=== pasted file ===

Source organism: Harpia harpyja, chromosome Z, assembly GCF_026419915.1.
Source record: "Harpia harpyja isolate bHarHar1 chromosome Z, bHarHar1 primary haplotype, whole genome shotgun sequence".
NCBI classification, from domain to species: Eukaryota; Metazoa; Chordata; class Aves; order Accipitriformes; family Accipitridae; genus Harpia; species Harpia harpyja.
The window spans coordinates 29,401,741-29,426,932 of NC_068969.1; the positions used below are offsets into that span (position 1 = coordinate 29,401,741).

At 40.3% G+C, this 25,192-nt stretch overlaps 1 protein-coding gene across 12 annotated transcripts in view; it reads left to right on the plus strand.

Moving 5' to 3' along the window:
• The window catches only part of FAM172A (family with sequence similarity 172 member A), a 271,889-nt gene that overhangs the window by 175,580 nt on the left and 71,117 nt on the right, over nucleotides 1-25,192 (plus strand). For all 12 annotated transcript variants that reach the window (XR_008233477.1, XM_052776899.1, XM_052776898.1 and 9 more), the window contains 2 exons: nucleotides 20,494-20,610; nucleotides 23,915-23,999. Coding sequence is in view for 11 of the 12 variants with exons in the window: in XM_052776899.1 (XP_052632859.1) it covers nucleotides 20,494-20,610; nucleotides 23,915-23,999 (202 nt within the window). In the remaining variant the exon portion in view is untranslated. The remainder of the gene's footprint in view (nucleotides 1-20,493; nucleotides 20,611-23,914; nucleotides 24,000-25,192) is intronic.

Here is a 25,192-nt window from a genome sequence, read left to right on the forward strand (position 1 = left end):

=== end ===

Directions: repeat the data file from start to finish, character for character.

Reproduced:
Source organism: Harpia harpyja, chromosome Z, assembly GCF_026419915.1.
Source record: "Harpia harpyja isolate bHarHar1 chromosome Z, bHarHar1 primary haplotype, whole genome shotgun sequence".
NCBI classification, from domain to species: Eukaryota; Metazoa; Chordata; class Aves; order Accipitriformes; family Accipitridae; genus Harpia; species Harpia harpyja.
The window spans coordinates 29,401,741-29,426,932 of NC_068969.1; the positions used below are offsets into that span (position 1 = coordinate 29,401,741).

At 40.3% G+C, this 25,192-nt stretch overlaps 1 protein-coding gene across 12 annotated transcripts in view; it reads left to right on the plus strand.

Moving 5' to 3' along the window:
• The window catches only part of FAM172A (family with sequence similarity 172 member A), a 271,889-nt gene that overhangs the window by 175,580 nt on the left and 71,117 nt on the right, over nucleotides 1-25,192 (plus strand). For all 12 annotated transcript variants that reach the window (XR_008233477.1, XM_052776899.1, XM_052776898.1 and 9 more), the window contains 2 exons: nucleotides 20,494-20,610; nucleotides 23,915-23,999. Coding sequence is in view for 11 of the 12 variants with exons in the window: in XM_052776899.1 (XP_052632859.1) it covers nucleotides 20,494-20,610; nucleotides 23,915-23,999 (202 nt within the window). In the remaining variant the exon portion in view is untranslated. The remainder of the gene's footprint in view (nucleotides 1-20,493; nucleotides 20,611-23,914; nucleotides 24,000-25,192) is intronic.

Here is a 25,192-nt window from a genome sequence, read left to right on the forward strand (position 1 = left end):